Problems and solution with office acoustics arise first at an architectural level. Sound is prone to bounce off ceilings and follow sight lines so the way a building is designed can have a significant impact on noise levels in its interior. The type and shape of a building is often beyond the control of the organisations that inhabit them so, regardless of its architecture, there are several basic elements to address to deal with problems of noise in a building, including ceiling systems, sound masking systems, systems furniture, flooring and interior design.

Design is becoming increasingly important as firms reduce the amount of space they allocate to people in the office. Something as basic as the move from bulky CRT monitors to flat screens and laptops has helped the average workstation to shrink by over 25 per cent in the last few years, saving space and money, but with the potential for counter-productive cramming. Then again, some organisations are actively looking at alternatives to workstations for some staff, creating offices that have more in common with cafes and clubs than traditional offices.

Whatever the culture and physical environment  there are solutions available for those who design and manage workplaces, including:

Ceiling systems

High performance ceiling products with significant articulation class (AC) ratings and noise reduction coefficients (NRCs) are readily available. AC ratings determine how well a ceiling reflects sound. NRCs determine how well a surface absorbs sound. It is also important to avoid HVAC and lighting elements that can act as reflectors of sound.

Sound masking systems

Sound masking systems generate a level of white noise that helps to minimise the disruption caused by speech and sudden or ‘impact’ noises.

 Furniture and partitions

All furniture will absorb some level of sound, but screens and partitioning is by definition particularly effective. Properly specified, such ‘interior architecture’ may absorb around 85 per cent of ambient, intrusive sound, which is particularly important where teams who may need to communicate on an ad hoc continuous basis are situated near to people from other disciplines or who need to work quietly. Recent exhibitions such as Orgatec and Neocon have also introduced a new generation of products aimed at helping people to create acoustically well-balanced workplaces, including many that are unmistakeably cubicles.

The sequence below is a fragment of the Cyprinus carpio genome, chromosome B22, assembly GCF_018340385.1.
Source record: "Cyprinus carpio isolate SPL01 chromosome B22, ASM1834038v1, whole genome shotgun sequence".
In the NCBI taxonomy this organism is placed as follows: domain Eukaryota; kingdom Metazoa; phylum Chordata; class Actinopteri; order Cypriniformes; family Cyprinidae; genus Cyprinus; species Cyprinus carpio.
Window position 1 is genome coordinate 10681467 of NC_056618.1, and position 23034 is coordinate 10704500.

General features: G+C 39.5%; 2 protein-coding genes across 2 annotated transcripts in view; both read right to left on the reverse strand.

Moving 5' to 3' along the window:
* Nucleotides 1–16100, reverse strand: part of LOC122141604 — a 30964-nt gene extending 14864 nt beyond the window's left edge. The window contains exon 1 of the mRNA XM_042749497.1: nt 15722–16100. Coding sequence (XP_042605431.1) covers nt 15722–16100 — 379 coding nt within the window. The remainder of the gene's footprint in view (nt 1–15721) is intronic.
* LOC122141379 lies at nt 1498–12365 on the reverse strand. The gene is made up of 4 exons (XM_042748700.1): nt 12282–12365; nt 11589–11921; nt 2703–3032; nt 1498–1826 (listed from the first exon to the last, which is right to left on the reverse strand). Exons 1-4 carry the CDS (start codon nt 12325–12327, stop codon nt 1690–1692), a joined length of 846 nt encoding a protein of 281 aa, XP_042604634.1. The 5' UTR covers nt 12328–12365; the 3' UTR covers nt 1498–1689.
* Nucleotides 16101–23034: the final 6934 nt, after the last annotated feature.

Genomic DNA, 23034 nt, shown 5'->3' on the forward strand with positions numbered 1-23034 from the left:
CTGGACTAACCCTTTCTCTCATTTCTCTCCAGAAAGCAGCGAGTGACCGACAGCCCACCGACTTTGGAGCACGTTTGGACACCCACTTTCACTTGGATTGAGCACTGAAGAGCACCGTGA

As a general rule, carpet is better at absorbing noise than hard flooring. A very thick carpet with a very thick underlay can absorb as much as 70 per cent of ambient sound, but that is seldom the case and even at that level can leave a significant residue of noise.

 Interior design

It’s not just about products. The average workstation footprint has shrunk by over 25 per cent in the last few years, saving space and money, but with the potential for counter-productive cramming.  A well designed layout will minimise sight lines and also group people sensibly. It will take account of trends such as higher occupation densities and accommodate for them. Specifying quiet work rooms and break out spaces can be essential (if properly monitored and managed) so that people can work in the right environment for the job in hand. The intelligent use of screens and partitions helps to provide the right balance of privacy and interaction.


Certain organisations, like certain people, are inherently louder than others. In many cases, noise is important for creating a buzz and turning the workplace into a soundless crypt with people working in bubbles will be counterproductive. So it’s important that the physical environment you create is a true reflection of your culture and that your goal should always be to get rid of irrelevant noise.